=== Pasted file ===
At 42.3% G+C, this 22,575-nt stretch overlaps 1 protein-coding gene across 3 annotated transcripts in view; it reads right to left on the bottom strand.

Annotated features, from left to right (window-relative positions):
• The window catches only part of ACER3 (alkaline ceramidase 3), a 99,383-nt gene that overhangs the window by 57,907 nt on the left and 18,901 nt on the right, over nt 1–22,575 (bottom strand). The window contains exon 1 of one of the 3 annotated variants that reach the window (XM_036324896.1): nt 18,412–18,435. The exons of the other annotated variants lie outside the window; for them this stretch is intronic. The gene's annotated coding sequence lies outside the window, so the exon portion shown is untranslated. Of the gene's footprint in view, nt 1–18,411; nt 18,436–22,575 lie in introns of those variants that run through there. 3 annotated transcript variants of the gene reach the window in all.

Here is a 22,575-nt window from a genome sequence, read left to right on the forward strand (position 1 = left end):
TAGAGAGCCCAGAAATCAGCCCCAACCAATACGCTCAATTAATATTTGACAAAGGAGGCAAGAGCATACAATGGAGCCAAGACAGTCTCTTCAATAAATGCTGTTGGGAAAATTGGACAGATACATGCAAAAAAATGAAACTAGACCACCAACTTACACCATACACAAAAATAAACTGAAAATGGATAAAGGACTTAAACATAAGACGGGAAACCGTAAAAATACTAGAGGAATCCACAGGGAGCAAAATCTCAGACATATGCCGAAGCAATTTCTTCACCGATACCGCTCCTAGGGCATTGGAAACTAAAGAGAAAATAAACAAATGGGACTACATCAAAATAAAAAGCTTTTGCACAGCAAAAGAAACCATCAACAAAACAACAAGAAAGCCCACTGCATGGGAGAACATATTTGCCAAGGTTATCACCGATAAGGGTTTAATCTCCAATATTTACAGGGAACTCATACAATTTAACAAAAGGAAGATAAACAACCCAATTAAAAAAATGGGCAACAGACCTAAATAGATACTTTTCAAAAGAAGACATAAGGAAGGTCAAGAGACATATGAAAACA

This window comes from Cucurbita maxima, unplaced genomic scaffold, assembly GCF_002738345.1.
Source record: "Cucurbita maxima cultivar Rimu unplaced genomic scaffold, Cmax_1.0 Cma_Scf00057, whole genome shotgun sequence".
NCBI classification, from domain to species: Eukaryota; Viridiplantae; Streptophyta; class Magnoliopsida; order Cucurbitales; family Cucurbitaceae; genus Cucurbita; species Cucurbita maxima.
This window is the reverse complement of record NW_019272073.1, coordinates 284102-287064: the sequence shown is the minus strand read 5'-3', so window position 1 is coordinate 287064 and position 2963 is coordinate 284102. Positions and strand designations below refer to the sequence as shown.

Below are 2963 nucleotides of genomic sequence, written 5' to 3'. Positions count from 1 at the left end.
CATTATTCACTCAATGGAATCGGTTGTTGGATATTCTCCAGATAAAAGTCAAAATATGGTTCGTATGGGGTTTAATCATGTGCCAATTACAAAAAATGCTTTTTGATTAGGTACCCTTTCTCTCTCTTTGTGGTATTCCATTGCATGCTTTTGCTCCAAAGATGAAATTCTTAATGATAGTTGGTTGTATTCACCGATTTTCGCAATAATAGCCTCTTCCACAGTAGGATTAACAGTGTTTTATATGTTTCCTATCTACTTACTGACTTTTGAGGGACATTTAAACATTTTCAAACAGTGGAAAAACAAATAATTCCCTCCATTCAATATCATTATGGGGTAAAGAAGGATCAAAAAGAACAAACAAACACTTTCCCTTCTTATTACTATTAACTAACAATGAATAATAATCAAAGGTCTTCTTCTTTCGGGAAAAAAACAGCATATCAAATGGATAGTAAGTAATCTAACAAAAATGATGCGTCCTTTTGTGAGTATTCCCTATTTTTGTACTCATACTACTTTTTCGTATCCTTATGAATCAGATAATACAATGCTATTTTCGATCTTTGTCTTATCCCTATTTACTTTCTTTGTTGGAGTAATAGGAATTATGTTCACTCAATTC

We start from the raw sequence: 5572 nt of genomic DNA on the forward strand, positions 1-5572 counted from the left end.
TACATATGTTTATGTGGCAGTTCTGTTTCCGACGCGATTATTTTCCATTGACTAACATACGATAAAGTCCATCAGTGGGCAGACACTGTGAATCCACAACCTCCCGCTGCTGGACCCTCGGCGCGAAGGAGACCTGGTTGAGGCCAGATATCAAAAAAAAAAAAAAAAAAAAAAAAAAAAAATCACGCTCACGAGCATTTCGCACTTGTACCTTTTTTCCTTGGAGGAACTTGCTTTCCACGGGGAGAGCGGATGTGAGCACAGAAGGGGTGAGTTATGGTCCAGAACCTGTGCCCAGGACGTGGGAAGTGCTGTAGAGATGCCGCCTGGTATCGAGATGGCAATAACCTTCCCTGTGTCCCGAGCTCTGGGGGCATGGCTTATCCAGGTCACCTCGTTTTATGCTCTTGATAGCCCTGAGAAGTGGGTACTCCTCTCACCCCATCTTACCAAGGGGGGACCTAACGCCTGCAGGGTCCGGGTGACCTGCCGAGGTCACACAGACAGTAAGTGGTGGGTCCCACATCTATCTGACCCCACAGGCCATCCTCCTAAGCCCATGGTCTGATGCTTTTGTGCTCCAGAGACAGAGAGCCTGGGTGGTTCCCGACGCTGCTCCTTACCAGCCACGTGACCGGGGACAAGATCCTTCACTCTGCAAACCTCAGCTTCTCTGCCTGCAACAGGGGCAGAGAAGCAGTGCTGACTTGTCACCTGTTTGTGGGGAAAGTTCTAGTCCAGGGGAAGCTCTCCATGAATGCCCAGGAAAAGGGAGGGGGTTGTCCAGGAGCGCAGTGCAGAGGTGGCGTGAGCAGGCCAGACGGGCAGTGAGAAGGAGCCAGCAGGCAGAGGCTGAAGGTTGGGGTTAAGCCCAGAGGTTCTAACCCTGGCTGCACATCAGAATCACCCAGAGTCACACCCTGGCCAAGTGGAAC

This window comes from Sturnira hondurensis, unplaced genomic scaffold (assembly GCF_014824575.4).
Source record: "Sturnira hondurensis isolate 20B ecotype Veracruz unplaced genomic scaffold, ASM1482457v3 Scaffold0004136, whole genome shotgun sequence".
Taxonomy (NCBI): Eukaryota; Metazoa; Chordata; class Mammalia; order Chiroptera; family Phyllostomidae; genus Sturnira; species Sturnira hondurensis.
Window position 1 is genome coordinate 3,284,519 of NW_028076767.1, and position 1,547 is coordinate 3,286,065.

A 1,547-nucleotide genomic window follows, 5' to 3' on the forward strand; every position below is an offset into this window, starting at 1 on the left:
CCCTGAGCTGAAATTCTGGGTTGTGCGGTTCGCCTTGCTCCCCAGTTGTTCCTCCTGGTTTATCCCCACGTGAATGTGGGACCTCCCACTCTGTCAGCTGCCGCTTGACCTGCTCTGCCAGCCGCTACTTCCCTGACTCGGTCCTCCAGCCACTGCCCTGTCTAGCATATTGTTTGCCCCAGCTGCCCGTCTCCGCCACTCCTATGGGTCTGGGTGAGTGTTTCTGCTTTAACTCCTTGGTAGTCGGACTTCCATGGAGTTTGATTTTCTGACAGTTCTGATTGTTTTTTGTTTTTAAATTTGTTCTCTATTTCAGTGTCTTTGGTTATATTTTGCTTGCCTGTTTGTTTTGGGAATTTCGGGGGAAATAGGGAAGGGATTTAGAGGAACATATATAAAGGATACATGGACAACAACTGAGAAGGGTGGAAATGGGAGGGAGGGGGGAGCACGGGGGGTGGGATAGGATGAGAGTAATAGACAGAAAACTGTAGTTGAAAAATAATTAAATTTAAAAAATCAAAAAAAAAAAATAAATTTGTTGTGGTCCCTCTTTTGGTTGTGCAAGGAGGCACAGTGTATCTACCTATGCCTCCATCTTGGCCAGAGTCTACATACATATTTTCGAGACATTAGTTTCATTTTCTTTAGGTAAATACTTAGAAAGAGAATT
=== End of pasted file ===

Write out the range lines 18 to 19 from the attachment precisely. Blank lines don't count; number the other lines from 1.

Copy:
A 1,547-nucleotide genomic window follows, 5' to 3' on the forward strand; every position below is an offset into this window, starting at 1 on the left:
CCCTGAGCTGAAATTCTGGGTTGTGCGGTTCGCCTTGCTCCCCAGTTGTTCCTCCTGGTTTATCCCCACGTGAATGTGGGACCTCCCACTCTGTCAGCTGCCGCTTGACCTGCTCTGCCAGCCGCTACTTCCCTGACTCGGTCCTCCAGCCACTGCCCTGTCTAGCATATTGTTTGCCCCAGCTGCCCGTCTCCGCCACTCCTATGGGTCTGGGTGAGTGTTTCTGCTTTAACTCCTTGGTAGTCGGACTTCCATGGAGTTTGATTTTCTGACAGTTCTGATTGTTTTTTGTTTTTAAATTTGTTCTCTATTTCAGTGTCTTTGGTTATATTTTGCTTGCCTGTTTGTTTTGGGAATTTCGGGGGAAATAGGGAAGGGATTTAGAGGAACATATATAAAGGATACATGGACAACAACTGAGAAGGGTGGAAATGGGAGGGAGGGGGGAGCACGGGGGGTGGGATAGGATGAGAGTAATAGACAGAAAACTGTAGTTGAAAAATAATTAAATTTAAAAAATCAAAAAAAAAAAATAAATTTGTTGTGGTCCCTCTTTTGGTTGTGCAAGGAGGCACAGTGTATCTACCTATGCCTCCATCTTGGCCAGAGTCTACATACATATTTTCGAGACATTAGTTTCATTTTCTTTAGGTAAATACTTAGAAAGAGAATT